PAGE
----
While overshadowed by other remarks during the recent Group of Seven meetings, President Trump suggested that trade agreements could be “much simpler” and that they should eliminate all barriers to trade.

The president’s instincts that trade agreements could be both simpler and more comprehensive are correct. Paradoxically, simpler agreements could go further than existing lengthy agreements in eliminating trade barriers.

In fact, the surest way to eliminate all trade barriers would be through a simple, postcard-sized Free Trade Agreement (FTA).

A postcard-FTA would involve a single but comprehensive obligation whereby each party would agree “to treat foreign goods, services and investments no less favorably than domestic goods, services and investments.”

More than any current trade agreement, this simple commitment would produce the proverbial level playing field sought by American businesses, workers and farmers while at the same time serving the best interests of U.S. consumers.

First, such a commitment would necessarily eliminate all tariffs. Because tariffs apply only to imports, their application by definition would cause imports to be treated less favorably than domestic goods and would therefore be impermissible.

Second, this simple commitment would eliminate non-tariff barriers. While countries would be free to regulate as desired to protect national security, consumer welfare, the environment and other legitimate public purposes, such regulations would need to apply equally to both foreign and domestic goods and services.

Insisting that domestic regulations be applied in a non-discriminatory fashion would be a huge benefit to U.S. exporters since they often face unfair treatment in foreign markets.

To avoid letting the perfect become the enemy of the good, parties to the postcard-FTA could agree to a limited but balanced number of exemptions to the basic obligation.

For instance, if the U.S. wanted to preserve the Jones Act, which bars non-U.S. ships from transporting goods within U.S. internal waterways, it could be exempted from the non-discrimination requirement. Other countries of course would insist on comparable levels of exemptions to reflect their own domestic priorities.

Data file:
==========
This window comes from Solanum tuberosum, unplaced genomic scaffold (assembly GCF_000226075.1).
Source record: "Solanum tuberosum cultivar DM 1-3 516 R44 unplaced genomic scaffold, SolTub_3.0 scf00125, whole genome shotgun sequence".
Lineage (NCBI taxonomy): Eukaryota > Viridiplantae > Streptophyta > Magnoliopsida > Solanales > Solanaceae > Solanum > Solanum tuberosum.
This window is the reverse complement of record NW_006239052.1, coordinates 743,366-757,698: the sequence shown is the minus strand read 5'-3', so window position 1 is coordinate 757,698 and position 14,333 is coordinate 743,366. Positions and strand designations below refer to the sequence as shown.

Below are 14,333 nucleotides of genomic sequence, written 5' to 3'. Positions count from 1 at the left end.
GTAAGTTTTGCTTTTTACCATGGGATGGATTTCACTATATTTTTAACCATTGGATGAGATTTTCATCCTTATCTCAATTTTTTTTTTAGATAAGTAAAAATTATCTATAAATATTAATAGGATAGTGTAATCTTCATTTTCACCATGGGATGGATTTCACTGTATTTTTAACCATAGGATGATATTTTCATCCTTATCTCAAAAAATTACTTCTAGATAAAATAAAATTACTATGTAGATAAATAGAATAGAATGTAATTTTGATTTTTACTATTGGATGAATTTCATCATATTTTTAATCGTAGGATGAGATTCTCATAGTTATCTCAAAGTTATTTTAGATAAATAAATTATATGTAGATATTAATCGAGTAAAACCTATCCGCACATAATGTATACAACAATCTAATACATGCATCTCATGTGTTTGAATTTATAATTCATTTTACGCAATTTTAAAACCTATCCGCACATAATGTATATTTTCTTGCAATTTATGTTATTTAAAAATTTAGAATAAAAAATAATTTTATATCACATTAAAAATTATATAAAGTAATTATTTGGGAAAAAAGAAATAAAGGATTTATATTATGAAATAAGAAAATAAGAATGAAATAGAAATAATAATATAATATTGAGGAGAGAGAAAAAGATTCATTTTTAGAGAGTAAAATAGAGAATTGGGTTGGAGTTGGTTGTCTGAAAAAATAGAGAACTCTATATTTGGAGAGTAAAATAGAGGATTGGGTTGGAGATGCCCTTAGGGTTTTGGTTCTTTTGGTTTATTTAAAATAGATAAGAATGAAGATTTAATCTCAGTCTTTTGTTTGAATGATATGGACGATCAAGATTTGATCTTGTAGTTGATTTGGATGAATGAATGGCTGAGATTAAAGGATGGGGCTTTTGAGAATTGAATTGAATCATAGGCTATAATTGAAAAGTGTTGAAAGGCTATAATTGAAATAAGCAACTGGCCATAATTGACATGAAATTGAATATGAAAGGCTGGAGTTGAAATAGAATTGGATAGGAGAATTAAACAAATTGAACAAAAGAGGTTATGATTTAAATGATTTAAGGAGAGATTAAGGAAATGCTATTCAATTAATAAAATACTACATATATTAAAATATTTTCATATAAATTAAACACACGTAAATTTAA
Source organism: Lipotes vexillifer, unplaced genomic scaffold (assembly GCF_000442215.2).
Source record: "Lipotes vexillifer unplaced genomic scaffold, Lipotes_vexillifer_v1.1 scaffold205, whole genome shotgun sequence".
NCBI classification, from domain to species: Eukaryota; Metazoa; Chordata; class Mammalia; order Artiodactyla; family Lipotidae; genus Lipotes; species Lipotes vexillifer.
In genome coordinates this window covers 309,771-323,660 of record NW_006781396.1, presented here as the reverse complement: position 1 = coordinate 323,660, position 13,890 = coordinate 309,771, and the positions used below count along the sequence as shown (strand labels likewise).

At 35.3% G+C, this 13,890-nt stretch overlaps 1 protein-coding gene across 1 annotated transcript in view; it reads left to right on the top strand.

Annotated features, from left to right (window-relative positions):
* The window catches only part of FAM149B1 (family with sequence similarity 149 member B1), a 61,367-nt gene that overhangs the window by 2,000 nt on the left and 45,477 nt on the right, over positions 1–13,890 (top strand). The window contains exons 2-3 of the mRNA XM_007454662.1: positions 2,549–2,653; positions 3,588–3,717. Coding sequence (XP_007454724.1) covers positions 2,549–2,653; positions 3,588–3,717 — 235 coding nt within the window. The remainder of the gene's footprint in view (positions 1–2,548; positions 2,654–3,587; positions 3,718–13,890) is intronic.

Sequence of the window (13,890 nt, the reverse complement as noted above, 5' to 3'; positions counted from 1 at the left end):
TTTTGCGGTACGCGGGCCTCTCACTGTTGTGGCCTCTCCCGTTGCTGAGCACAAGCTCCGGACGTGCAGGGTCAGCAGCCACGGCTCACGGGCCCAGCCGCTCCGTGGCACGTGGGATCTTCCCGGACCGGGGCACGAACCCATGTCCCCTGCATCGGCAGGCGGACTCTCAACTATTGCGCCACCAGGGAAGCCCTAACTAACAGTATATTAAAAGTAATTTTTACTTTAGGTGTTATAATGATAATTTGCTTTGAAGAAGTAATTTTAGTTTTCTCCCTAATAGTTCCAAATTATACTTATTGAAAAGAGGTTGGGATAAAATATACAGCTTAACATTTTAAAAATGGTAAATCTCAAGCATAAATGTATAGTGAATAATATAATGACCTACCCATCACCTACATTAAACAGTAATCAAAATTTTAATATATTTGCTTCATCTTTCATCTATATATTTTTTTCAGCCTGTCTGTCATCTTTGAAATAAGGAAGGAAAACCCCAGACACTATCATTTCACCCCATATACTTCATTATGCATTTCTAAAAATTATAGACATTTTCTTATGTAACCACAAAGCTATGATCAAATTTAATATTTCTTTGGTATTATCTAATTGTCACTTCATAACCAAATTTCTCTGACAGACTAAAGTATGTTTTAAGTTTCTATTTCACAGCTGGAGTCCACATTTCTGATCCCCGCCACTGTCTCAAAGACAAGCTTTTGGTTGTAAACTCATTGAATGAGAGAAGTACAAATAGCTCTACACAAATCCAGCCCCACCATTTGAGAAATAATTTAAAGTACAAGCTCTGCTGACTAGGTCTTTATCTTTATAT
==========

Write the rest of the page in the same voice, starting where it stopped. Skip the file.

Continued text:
In addition to leveling the playing field for U.S. exporters, this simple agreement would also serve as a useful brake on those calling for protectionist laws and regulations that hurt U.S. consumers and invite crony capitalism.

The postcard-FTA would serve the president’s preference for bilateral trade agreements while preserving the basic level of commitments reflected in existing World Trade Organization (WTO) agreements.

These agreements, especially with regard to intellectual property protections, would be important complements to bilateral agreements. Certainly even a very succinct bilateral agreement could make room for critical WTO-plus obligations.

Finally, to be effective, the postcard-FTA would require expedited enforcement procedures accessible to both government and non-government stakeholders. Without effective and timely ways to enforce non-discrimination requirements, agreements — simple or complex — are just aspirational pieces of paper.

There is a strong and distinguished precedent for the postcard-FTA, namely the Commerce Clause of the U.S. Constitution, which was designed to prevent states from discriminating against goods and services from other states.

Despite its brevity, the Commerce Clause has long served as an effective guard against interstate discrimination. If properly enforceable, a simple agreement could serve this same function at an international level.

The postcard-FTA would serve the interests of consumers by assuring robust competition and would serve the interests of producers by assuring non-discrimination in foreign markets.

Pursing such agreements would allow the president to learn which Americans and foreigners really want fair and open competition and which prefer to be shielded from the forces of competition.

This article was originally published in The Hill newspaper.